LAND EXPROPRIATION DEBATE
On 10 October 2018, the Regenesys Business School convened a round table discussion to discuss the expropriation of land without compensation and its impact on the economy. A panel of eight speakers led the discussion.
Mohamed Husain was one of the panellists, and as the evening turned out; he was the only panellist who was not from a political party or interest group. Mohamed had been invited as a legal expert to contribute insights on the legal position pertaining to expropriation of land with or without compensation.
In his presentation Mohamed gave a clear and careful exposition of section 25 of the Constitution; which in contemporary discourse has been the subject of much debate on whether it permits land expropriation without compensation; whether it should be amended in certain respects; or whether it adequately protects competing rights. His main submission was that the Constitution need not be amended as it adequately provides for expropriation with or without compensation. He pointed out that the construction of the Constitution permits a scenario where compensation is actually nominal to nil. He also submitted that the State has not done enough with its existing powers to achieve adequate land reform. He did however, caution against careless expropriations that have no regard for the economy as he warned that this would lead to inevitable downgrades of the economy. His presentation laid the foundation for the speakers from the various political parties and interest groups.
The land question has proven to be an extremely emotive one which leaves South Africa a sharply divided nation. This was evident in the submissions that followed.
Democratic Alliance (DA) Shadow Deputy Minister of Rural Development and Land Reform Ken Robertson called on government to release land in its hand, revise its national budget and stamp out corruption to help fast-track land reform.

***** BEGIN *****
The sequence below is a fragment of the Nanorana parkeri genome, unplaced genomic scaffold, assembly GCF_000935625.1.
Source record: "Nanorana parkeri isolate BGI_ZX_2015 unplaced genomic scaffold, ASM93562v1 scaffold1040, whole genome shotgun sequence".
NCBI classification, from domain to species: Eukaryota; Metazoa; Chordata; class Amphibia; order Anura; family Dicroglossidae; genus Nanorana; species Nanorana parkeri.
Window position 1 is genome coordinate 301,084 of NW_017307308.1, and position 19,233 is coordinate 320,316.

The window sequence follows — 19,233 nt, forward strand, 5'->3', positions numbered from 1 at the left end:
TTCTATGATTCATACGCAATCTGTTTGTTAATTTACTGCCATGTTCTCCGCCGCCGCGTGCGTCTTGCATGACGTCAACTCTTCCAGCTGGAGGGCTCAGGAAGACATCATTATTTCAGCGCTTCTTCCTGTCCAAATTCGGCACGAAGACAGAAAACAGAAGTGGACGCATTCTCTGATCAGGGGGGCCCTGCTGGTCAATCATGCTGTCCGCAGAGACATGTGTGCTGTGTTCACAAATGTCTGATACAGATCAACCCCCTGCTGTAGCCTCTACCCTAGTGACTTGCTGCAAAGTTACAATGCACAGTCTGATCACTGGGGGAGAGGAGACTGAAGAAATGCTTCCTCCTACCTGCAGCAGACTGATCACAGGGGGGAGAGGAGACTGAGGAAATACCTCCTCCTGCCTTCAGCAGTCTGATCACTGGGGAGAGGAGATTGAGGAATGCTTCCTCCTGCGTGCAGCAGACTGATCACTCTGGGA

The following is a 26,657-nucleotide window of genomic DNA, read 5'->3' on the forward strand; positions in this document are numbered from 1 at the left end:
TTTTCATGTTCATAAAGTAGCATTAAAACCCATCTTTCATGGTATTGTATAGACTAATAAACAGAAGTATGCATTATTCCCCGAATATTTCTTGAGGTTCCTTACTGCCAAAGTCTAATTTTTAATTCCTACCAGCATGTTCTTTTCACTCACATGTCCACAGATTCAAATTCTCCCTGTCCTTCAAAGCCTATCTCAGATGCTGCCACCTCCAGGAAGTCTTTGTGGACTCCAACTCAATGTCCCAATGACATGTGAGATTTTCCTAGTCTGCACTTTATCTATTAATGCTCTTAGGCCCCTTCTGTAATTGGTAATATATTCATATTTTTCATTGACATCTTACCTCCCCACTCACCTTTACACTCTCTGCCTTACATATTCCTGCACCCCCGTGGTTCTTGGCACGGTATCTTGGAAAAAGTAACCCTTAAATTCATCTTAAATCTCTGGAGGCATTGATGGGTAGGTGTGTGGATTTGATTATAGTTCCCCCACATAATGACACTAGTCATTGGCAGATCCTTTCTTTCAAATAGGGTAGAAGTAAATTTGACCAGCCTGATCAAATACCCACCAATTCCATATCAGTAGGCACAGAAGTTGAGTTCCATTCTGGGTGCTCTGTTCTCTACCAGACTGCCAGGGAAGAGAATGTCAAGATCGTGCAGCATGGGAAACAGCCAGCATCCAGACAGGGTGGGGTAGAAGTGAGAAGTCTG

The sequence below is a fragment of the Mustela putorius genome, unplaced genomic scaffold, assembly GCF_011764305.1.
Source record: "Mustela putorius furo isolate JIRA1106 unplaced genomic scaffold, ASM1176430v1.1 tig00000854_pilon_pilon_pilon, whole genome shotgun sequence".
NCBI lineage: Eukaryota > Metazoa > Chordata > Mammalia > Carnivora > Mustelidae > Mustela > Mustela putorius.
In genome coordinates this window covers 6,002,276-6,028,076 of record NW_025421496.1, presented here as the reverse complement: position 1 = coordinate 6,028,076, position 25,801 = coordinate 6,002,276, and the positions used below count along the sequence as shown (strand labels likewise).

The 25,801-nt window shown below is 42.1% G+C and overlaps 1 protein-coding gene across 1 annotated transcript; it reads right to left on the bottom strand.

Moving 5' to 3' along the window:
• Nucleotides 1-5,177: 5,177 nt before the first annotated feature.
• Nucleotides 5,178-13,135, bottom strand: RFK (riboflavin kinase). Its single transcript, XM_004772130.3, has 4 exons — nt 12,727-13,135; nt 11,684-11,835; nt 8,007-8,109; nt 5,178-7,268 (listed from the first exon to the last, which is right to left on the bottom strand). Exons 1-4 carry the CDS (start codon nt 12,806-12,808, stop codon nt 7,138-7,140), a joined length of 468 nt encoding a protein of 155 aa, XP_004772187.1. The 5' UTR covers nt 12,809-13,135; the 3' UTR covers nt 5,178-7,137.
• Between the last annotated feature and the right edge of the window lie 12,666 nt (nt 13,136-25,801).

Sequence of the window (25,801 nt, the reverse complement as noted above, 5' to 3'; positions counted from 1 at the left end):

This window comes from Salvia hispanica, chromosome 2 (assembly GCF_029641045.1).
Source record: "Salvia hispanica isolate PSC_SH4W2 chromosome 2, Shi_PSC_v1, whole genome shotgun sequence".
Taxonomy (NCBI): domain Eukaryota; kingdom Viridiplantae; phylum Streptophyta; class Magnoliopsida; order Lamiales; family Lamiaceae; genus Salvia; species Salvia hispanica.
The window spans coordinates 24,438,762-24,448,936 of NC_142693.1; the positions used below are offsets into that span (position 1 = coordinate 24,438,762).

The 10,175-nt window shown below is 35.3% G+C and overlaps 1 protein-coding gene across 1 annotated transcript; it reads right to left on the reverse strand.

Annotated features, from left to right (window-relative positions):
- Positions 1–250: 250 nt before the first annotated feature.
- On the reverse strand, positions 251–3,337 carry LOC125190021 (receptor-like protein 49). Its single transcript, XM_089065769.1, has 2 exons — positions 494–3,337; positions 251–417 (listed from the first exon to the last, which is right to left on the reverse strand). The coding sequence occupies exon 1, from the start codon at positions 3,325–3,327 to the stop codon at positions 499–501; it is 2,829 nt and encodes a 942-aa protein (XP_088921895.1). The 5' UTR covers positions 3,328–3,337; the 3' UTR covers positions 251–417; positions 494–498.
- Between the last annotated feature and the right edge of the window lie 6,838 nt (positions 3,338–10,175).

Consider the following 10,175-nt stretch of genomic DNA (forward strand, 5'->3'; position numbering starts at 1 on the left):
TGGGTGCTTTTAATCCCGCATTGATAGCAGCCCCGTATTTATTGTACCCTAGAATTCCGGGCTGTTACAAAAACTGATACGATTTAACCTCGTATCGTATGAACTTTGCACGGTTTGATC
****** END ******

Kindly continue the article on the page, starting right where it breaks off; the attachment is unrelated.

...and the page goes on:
Deputy CEO of Afri-Forum Ernest Roets supports land reform; he however insists that expropriation without compensation is not the solution.
Youth League President of the Congress of the People (COPE) took a view substantially similar to Afri-Forum and the DA.
African National Congress (ANC) NEC member Ronald Lamola, vowed that the ANC will introduce the Expropriation Bill in Parliament in the next few months to fast-track the expropriation of land without compensation, and confirmed the ruling party’s view that expropriation without compensation is seen as a valuable tool in achieving land reform.
Deputy President of the Black First – Land First Zanele Lwana was relentless in her call for a direct reversal of the violent land dispossessions.
Louis Meintjies, the president of the Transvaal Agricultural Union (TAU), sought to dispel the narrative that Black people were displaced. His argument was that a holistic view of the nation’s history reveals that land dispossessions occurred to people of all races and cultures and further that not all White ownership of land arose through violent means but rather by treaties and agreements with indigenous peoples.
Motsepe Matlala, the President of the National Union of Farmers South Africa, argued that land reform is an urgent national demand that can only be relieved by amending the Constitution so as to avail resources and means of production to the Black majority.
The discussion was opened up to the floor for questions and comments before being closed. It provided all in attendance an opportunity to debate differing views on the land question as well as an opportunity to network over some choice refreshments.